At Civilian we place great stock in how easy it is to get a reliably excellent latte in a new city – or even a familiar one. In Glasgow, nostalgia has long kept us loyal to local institution Tinderbox, which also has branches in London, and whose approach to making coffee hasn’t changed in the fifteen-plus years they’ve been around. Other cafés – as distinct from coffee shops – try to look the part, but even new arrivals are heavily influenced by a very Glaswegian model dating back to the 1950s, when Italian expats opened “traditional caffes” and/or ice-cream parlours all over Scotland. (There’s a nod to this heritage in Tinderbox’s serving of their mocha in a sundae glass.) In these places, one whole wall will be given over to a mural of Florence or Venice, and the coffee will very definitely be a matter of quantity over quality.
You are here...
Feeling Friuli and the best of Trieste
"You rarely hear English voices... it feels wonderfully foreign and exotic, a rare treat in Europe today. Go before they ruin it"
It’s not just the BC wines talking | Falling in love in British Columbia
"I'd stepped tentatively out of the arrival gate to find him standing with a bunch of flowers – his face the colour of the Canadian flag's maple leaf. It had been two and a half months apart, and only three together before then. Leaps of faith were always my thing"
Review: The Goring, London
"There are some with blood bluer than mine who shudder at the thought of the Middletons camping out at The Goring during the royal wedding. Lowers the tone, and all that"
The coffee revolution sparked in London by the opening of Flat White in 2006, though, is finally having an effect on other cities. On Great Western Road, in the heart of Glasgow’s student-filled, well-heeled West End, the Papercup Coffee Company is bringing the good news: great lattes, time after time, in a very cool, international-looking space.
It’s no slur to say that you don’t feel like you’re in Glasgow here – that you could be anywhere in the world (a burst of unseasonably sunny weather when Civilian was in town bolstered this nice muddling). With its half-painted walls, trestle tables and bench seats seemingly in the process of being bolted to or uplifted from the floor, the room is nicely shambolic – though it opened in 2012, there’s a sense that they just lifted the shutters on Papercup for the first time the morning you walk in. There’s a fun mural (not depicting an Italian city) on one wall and Tame Impala playing on the stereo; colossal hessian sacks of coffee beans sag against the back wall, beside a spiffing chrome roaster the size of a small car, and there are shelves of coffee beans and esoteric coffee-making equipment for sale over the counter. In addition to selling their own branded coffees, Papercup stocks coffee beans from London’s Workshop Coffee and Square Mile.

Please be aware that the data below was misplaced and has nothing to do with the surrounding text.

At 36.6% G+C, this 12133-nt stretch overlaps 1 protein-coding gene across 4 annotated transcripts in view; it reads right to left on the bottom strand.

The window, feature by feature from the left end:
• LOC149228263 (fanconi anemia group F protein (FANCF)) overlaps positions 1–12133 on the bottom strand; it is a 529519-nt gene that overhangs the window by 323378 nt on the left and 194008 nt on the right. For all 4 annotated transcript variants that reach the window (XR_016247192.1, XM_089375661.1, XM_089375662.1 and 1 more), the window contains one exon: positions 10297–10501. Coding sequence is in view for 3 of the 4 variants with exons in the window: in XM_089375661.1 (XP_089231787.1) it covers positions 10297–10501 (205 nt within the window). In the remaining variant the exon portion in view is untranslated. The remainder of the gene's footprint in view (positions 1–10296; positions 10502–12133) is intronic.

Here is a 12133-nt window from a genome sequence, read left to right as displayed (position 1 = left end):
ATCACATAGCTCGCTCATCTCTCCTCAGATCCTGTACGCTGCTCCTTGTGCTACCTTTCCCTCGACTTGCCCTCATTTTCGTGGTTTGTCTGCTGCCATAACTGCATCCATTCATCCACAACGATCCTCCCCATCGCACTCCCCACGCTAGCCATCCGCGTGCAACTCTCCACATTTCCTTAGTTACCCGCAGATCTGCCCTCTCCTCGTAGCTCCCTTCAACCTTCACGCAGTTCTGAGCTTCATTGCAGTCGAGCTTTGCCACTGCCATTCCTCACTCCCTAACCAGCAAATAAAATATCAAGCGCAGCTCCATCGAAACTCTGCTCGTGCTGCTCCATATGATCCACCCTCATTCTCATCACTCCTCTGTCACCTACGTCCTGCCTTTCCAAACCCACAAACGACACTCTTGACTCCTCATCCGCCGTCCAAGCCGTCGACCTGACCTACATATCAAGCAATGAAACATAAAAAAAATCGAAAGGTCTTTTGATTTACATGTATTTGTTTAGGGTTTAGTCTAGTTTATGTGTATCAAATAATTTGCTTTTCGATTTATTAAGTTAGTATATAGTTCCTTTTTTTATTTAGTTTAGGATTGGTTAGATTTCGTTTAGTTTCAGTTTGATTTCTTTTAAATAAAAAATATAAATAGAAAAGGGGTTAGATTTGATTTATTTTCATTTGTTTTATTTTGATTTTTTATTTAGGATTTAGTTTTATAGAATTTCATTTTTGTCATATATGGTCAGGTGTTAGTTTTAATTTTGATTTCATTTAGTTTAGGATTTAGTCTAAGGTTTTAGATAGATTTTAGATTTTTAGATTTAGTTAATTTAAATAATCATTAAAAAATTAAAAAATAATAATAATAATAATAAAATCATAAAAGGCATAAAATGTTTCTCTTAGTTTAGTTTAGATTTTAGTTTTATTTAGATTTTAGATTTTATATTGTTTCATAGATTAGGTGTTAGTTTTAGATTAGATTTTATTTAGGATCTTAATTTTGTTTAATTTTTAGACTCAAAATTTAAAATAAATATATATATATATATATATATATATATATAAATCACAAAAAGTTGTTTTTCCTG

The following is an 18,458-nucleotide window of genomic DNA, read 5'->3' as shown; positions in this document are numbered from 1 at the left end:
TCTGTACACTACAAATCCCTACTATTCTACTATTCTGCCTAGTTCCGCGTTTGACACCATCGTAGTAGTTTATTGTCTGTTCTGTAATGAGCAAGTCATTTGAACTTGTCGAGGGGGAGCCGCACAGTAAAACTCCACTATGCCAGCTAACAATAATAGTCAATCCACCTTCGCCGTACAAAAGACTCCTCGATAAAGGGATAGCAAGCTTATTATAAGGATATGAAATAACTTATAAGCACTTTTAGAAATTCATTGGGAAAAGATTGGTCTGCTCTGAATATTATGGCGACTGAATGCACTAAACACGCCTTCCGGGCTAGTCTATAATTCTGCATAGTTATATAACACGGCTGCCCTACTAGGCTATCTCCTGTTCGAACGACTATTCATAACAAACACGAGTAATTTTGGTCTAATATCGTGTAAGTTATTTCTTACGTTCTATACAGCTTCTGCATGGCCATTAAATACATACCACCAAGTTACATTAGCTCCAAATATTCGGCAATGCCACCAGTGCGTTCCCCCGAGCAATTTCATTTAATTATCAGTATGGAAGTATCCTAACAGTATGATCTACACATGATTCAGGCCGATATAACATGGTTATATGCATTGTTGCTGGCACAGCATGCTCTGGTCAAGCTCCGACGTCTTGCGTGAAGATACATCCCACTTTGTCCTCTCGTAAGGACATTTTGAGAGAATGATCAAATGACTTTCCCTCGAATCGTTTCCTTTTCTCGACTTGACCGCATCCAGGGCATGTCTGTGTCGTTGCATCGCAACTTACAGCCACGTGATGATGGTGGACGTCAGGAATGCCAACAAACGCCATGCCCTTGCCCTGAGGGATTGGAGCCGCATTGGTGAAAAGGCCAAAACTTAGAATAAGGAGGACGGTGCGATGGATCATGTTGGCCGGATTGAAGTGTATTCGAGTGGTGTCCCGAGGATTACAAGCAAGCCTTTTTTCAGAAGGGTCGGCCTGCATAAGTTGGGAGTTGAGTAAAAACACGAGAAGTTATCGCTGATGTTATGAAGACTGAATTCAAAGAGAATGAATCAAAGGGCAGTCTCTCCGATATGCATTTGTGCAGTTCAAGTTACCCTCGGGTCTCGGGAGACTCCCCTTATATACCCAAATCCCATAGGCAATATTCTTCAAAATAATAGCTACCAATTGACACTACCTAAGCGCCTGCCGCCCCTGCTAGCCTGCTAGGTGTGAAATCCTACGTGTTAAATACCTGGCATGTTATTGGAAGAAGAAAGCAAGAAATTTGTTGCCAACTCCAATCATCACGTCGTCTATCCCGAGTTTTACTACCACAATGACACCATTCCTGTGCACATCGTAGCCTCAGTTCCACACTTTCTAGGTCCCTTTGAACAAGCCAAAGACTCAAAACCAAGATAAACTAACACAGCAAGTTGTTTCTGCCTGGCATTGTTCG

Currently, food options are limited to sweet baked goods – pastries, cupcakes and Anzac biscuits – although the launch of a more substantial all-day food menu is planned for August 2013, to include contemporary brunch standards like baked eggs, brioche French toast, and ricotta hotcakes with honeycomb butter – although the emphasis will remain firmly on coffee. C
Papercup Coffee Company, 603 Great Western Road, Glasgow G12 8HX